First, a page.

The Cloud. We’ve all heard about it, right? The supercalifragilisticexpialidocious “cloud” that purports itself to be the savior for all things IT. Well, I’ve got some news for you:
“Por quoi?” you might ask? (If you were French).
So it seems that Google, the Internet’s Benevolent Dictator, had inadvertently decided that a small number of users of its Google Docs service were creating documents which violated The GOOG‘s Terms of Service.
Turns out (and we really should have all known this) that Google is scanning everything you type. Presumably looking for users’ hell-bent on joining Daesh, or people trafficking in child porn or other illegal material.
Google says it was a bug. An error in their automated scanning looking for Terms of Service violations, but this has been — if anything — a wake up call, and if you weren’t surprised (or even alarmed) at this, then you not only haven’t been paying attention, but you don’t apparently value your privacy.
Google, as we know, is an advertising Company. So they can help target ads to you they want to know as much about you has they possibly can. By offering a free online suite of office apps, they can learn an awful lot about their users. Think about it: resumes, diaries, journals, legal documents, research papers, books being written, and much much more.
Think Google’s not scanning what you create or upload? Of course they are. Think they’re not cataloging what you create? Then why do they care about what you create and if any of it violates their Terms of Service?
This phenomena is not unique to Google. Facebook is doing it with every post you create, and every image you post. The recent Napalm Girl (archive 1, archive 2) incident made international headlines when Facebook decided to censor an image posted by Norwegian newspaper “Aftenposten” posted the iconic image along with its story and it was flagged (and removed) by Facebook’s censors.
So what can you do if you don’t want your documents, or your thoughts to be Googled or indexed and cataloged? Your best option is to host the documents yourself, or pay for a service from a Company who’s primary business isn’t advertising.
Recommendation 0: Don’t store your shit in The Cloud
The best recommendation of them all? Don’t store anything in “The Cloud” that you wouldn’t be comfortable being plastered on the bulletin board at your work, apartment, or church. This includes don’t have your Documents folder “backed up to Dropbox” or sync’d to OneDrive either.
There’s a concept in Information Security called “your perimeter”. This refers to the physical and electronic walls that surround and guard your data. For home users, this is your PC. But once your data leaves your PC like if you uploaded your document “to the cloud”, then you’ve lost control over the data, and can’t guarantee that it won’t inadvertently get leaked, or be stolen, or destroyed.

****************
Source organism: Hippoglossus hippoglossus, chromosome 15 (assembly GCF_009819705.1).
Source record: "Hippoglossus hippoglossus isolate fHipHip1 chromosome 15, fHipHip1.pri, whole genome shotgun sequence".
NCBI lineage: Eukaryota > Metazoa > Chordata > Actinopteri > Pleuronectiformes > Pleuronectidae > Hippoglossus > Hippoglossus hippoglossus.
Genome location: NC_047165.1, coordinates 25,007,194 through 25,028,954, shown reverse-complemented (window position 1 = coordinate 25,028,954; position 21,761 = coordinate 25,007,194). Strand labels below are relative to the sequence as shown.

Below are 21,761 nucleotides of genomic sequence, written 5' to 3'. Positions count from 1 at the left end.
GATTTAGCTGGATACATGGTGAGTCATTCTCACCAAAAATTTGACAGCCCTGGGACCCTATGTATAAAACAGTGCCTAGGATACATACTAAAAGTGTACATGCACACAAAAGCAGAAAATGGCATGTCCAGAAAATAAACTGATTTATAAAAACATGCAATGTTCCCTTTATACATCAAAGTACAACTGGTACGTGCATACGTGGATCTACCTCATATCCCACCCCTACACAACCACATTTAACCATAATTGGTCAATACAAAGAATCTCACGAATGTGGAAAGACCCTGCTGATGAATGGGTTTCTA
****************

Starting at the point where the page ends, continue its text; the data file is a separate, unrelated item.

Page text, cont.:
Therefore, the single best option (above everything else) is not to store your shit in The Cloud. Full stop.
Recommendation 1: NextCloud
But if not storing your documents in The Cloud is not an option, there are alternatives! NextCloud is an open-source web application that’s super-easy to install. All it requires is a web server to get started, and it can even be installed on the $35 RaspberryPi! More complex installations (or if you want to grant your family, friends, and coworkers the ability to share and edit your documents) will require a domain ($8/ yr) and web hosting ($5/ mo).
NextCloud has apps for your iPad, iPhone, and Android, and clients to sync your data to your “private cloud” for Windows, Mac, and Linux. Best of all, you can link your server with others and share and collaborate on your documents securely, and without having to worry about Big Brother spying on what you’re doing.
Recommendation 2: Pay for It
Look, it’s simple. If you’re paying for a service, then the Company offering that service would be less incentivized to trying to make money off what you’re storing with them since they already have a revenue stream.
Apple’s iWork is another option.
In another post I’ll tackle the problems and pitfalls with sites like Facebook and Instagram for sharing your photos and videos, and introduce you to some alternatives without losing the connection to your friends and family both Facebook and Instagram provide.
If you have a question about privacy or security, feel free to leave it in the comments below.